Not even one day has passed since Imran Khan has been in office and you are making it seem like overseas Pakistanis will be ready to give up everything that they have worked for and come back to Pakistan. That's not the way the world works. No one knows if Imran is going to live up to even 10% of what is expected of him, so why would Pakistanis want to come back home when we have no guarantee that the situation of law and order and corruption will improve?

    Most of the issues that Imran will aim to erradicate will be issues that will take decades to be wiped away from Pakistani society. Issues such as corruption, lack of accountability, poverty, law and order, lack of hygiene are issues that Imran will look to work towards, but all he can do is to provide the foundation and lay the plans for what future generations can build upon. His job is to set the ball rolling, and he will look to do so by removing issues such as corruption and lack of accountability from the very top. Overtime, his actions at the top of the social hierarchy will hopefully boil down to the grassroots level, but as to how long that takes is anyone's guess.

    It's not realistic for people to expect that Imran Khan will make Pakistan into a first world country where we rival the west in terms of education and general quality of life. What we should expect from him is to bring us one step closer to that reality. When that reality does indeed arrive, overseas Pakistanis will wholeheartedly flock back to their nation. No one likes living in a foreign land where they have to leave their loved ones behind, but sacrifices have to be made so that a person can prosper in life. It's unrealistic to expect people to come running back to Pakistan just because of a glimmer of hope. Once they see the results, only then will they be convinced of leaving their lives behind in foreign lands to go back home.
    Last edited by AssassinatedDevil; 27th July 2018 at 11:04.

  10. #90
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    Quote Originally Posted by Mamoon View Post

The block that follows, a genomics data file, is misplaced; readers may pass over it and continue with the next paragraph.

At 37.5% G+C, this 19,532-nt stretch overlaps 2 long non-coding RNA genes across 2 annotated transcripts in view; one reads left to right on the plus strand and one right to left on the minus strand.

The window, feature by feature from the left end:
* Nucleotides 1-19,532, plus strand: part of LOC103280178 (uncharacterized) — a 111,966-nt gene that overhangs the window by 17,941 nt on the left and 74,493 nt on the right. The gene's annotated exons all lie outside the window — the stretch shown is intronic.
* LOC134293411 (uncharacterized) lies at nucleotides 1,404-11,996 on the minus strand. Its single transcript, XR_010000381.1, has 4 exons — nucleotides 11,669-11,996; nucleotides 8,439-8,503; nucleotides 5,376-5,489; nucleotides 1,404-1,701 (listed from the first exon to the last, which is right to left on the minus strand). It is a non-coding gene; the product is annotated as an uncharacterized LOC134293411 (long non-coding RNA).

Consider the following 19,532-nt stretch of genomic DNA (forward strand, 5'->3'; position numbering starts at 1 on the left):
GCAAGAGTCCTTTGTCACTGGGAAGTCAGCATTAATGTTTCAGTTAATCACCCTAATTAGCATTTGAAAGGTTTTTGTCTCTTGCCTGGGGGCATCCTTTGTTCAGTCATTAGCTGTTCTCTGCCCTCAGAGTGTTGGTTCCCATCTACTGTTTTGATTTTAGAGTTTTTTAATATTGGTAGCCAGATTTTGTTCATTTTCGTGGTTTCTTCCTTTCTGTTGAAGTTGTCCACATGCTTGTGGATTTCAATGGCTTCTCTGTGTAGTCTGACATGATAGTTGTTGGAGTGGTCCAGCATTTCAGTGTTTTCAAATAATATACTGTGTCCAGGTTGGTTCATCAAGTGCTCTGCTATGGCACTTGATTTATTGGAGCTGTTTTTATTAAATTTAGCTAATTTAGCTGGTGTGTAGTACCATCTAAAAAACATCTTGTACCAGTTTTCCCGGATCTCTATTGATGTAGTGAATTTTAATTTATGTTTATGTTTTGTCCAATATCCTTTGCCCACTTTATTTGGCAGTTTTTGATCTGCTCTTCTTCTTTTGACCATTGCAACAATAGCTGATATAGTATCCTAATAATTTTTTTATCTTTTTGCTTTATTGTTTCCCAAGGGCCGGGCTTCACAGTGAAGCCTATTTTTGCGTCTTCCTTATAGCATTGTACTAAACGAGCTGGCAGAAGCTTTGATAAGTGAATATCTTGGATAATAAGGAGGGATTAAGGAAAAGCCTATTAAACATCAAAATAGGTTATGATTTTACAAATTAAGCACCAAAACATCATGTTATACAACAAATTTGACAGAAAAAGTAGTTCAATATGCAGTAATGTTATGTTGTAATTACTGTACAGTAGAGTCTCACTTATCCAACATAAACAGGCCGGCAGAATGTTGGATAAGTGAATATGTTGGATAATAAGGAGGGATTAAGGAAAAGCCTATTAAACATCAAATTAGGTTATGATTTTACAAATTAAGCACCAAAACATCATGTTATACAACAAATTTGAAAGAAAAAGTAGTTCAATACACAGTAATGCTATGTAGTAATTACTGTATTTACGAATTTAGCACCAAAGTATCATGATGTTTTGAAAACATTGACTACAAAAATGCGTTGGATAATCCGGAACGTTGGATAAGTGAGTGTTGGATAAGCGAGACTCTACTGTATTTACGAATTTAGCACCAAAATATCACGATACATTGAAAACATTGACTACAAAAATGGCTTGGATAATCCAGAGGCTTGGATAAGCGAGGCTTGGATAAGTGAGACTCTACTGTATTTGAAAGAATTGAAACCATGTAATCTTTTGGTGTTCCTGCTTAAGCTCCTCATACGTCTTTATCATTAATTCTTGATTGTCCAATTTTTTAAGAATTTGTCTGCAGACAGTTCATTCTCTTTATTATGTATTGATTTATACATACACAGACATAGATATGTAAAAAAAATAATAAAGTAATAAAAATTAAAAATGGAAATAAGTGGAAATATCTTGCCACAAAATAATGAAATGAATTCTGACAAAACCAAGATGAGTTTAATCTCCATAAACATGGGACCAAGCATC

Of course they are under no obligation. I have nothing against overseas Pakistanis, a lot of them have worked very hard to get where they are now, but I am only calling out those specific overseas Pakistanis who claimed that they left Pakistan because of corruption, nepotism, lack of law & order etc., problems that this new government and the people can help eradicate together.

    Now that we will overcome these problems, will these overseas Pakistanis return, or will they come up with a new excuse? The best thing that have come out of this election is that these specific overseas Pakistanis have been badly exposed for their lies.

    Furthermore, it is important to address the delusions of overseas Pakistanis and their self-serving attitude of how they have played a part in bringing this change.

    Overseas Pakistanis have played absolutely no part in helping PTI win this election. They did not cast any votes, and their posts, tweets and hashtags on Facebook, Twitter and Instagram are not the reason why millions of Pakistanis voted for PTI.

    The overseas Pakistanis have no genuine stake in Pakistan. They are not the ones who suffer the problems and obstacles that Pakistanis living in Pakistan face, and they are not the ones who are going to benefit if this country sees a new dawn. There is a reason why they were not allowed to vote.
    I am not sure what point you are trying to make here. On the one hand you are saying that it is a new dawn, despite you yourself fighting tooth and nail for years on this forum against Imran Khan ever becoming prime minister. So what are you saying now - that you were wrong all along and that the PTI will in fact turn everything round?